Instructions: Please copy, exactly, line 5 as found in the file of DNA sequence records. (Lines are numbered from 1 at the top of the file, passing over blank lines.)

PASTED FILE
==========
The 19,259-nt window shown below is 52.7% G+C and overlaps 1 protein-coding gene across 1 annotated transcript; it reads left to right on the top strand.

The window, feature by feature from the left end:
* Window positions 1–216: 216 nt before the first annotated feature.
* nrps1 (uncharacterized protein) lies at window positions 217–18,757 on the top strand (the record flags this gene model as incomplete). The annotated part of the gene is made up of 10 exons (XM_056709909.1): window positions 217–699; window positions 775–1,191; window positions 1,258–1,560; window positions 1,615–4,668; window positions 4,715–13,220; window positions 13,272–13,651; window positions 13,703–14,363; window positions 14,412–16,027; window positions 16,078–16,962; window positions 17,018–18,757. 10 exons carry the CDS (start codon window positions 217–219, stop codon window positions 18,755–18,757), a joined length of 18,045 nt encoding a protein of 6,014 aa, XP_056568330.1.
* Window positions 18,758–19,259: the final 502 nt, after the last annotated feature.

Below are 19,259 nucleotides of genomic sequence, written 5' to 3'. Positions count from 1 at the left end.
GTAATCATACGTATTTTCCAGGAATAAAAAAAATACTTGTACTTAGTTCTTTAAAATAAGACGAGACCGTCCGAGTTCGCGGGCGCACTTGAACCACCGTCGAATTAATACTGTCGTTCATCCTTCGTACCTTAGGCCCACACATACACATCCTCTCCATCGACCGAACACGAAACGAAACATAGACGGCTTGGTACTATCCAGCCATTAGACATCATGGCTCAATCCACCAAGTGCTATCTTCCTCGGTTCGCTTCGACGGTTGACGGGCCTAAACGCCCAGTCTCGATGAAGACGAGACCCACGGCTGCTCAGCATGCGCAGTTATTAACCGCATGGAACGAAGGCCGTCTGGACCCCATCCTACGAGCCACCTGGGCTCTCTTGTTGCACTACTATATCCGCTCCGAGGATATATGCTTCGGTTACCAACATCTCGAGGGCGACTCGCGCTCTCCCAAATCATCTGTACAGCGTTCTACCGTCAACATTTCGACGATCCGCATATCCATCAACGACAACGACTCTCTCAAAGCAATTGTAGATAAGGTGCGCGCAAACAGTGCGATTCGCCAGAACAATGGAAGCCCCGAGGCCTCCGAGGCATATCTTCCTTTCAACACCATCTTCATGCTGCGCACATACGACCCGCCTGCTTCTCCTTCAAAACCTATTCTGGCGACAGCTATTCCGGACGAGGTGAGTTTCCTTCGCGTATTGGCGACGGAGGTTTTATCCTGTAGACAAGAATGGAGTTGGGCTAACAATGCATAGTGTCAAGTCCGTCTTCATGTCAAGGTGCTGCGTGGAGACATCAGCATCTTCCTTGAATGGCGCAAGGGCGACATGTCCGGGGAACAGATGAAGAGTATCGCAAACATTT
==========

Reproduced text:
* Window positions 18,758–19,259: the final 502 nt, after the last annotated feature.